Check the base case first. Then find out how both sides (i.e., n! and 2n^3) change when n grows by 1. I.e., compare (n+1)! - n! and 2(n+1)^3 - 2n^3 and try proving that the first change is greater than the second.
OK. I.e., you need to show that , i.e., for .2(k^3)(k+1) > 2(k+1)^3
As a general idea, in a polynomial, a higher degree trumps all lower ones, regardless of coefficients, when is large. So, eventually will dominate . A usual way to show this is to find an upper bound of and to show that will dominate even this upper bound. To obtain an upper bound, note again that will dominate and 1. So replace by and 1 by : . (You need to show that this is true for .)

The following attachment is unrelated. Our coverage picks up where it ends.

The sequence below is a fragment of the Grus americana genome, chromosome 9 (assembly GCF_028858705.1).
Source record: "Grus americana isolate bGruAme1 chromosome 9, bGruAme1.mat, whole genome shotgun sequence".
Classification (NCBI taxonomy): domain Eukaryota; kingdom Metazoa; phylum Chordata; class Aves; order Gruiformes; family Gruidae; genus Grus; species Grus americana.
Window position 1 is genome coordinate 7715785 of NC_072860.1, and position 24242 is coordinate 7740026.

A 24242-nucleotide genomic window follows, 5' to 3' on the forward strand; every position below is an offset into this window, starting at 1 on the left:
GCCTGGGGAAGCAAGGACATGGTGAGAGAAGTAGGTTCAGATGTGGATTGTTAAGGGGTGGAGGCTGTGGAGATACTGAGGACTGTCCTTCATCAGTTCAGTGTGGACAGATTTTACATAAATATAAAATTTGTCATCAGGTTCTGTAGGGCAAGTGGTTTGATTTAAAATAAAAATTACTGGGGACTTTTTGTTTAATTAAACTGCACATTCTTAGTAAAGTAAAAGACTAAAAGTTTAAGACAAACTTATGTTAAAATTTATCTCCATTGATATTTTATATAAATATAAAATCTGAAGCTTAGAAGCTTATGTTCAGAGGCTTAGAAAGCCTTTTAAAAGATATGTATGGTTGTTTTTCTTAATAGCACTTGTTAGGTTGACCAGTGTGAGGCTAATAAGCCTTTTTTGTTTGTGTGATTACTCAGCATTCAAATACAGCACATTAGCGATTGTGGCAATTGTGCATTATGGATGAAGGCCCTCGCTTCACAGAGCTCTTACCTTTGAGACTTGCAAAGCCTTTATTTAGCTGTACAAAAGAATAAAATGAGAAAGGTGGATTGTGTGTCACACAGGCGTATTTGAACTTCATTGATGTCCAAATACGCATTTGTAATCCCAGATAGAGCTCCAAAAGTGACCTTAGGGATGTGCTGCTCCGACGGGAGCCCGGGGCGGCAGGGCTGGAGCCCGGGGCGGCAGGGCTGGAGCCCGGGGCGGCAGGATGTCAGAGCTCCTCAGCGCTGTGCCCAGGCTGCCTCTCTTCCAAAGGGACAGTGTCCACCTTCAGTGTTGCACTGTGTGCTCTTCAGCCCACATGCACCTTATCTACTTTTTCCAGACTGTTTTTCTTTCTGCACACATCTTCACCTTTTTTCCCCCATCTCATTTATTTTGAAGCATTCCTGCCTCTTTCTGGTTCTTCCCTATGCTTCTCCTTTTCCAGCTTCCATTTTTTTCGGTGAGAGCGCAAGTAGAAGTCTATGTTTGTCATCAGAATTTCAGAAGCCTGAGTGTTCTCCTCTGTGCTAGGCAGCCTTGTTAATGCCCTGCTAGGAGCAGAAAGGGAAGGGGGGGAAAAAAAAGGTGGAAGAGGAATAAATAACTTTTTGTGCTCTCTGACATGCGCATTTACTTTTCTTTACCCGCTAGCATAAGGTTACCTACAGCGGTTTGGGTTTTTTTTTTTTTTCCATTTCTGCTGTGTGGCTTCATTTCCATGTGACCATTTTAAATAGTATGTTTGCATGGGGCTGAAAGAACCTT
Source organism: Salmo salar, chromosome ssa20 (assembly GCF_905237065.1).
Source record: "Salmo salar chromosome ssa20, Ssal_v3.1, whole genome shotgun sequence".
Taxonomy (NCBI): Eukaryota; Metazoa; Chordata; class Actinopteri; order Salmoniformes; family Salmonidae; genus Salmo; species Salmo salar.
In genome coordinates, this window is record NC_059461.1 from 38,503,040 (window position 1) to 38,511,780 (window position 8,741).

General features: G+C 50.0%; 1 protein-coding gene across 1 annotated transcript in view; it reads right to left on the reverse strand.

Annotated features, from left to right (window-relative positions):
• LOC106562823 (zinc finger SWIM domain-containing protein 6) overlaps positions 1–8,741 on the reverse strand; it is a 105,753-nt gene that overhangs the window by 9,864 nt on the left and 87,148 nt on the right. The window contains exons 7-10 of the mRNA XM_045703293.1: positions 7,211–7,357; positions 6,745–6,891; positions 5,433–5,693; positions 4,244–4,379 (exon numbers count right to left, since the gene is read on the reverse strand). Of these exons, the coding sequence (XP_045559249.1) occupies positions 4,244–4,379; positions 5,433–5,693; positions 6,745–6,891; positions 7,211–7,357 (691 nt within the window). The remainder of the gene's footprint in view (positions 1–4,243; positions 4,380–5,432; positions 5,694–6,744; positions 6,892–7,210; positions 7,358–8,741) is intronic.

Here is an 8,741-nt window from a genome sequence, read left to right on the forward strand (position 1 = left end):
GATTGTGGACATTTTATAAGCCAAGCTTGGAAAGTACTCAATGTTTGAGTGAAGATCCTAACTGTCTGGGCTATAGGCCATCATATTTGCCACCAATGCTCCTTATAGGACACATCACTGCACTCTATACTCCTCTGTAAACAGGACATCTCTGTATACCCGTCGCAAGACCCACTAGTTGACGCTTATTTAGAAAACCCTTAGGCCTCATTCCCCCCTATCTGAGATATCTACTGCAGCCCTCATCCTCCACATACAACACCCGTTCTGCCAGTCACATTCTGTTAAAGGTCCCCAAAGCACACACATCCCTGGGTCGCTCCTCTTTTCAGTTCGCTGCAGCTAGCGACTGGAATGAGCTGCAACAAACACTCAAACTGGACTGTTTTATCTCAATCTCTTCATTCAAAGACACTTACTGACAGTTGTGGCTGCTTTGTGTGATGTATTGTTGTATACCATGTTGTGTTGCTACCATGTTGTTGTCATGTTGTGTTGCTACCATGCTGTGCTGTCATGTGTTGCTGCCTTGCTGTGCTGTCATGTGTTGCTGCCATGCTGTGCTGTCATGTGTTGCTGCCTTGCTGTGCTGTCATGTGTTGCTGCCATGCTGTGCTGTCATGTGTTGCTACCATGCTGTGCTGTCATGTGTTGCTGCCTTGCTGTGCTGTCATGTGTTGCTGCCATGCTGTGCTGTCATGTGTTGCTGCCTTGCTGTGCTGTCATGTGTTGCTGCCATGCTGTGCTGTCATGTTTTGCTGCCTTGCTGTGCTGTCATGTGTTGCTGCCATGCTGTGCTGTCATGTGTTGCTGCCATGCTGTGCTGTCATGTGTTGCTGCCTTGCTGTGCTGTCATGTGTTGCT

Where did we get so far? We can show that : indeed, for . In turn, we showed that for . Therefore, for , which is what we need.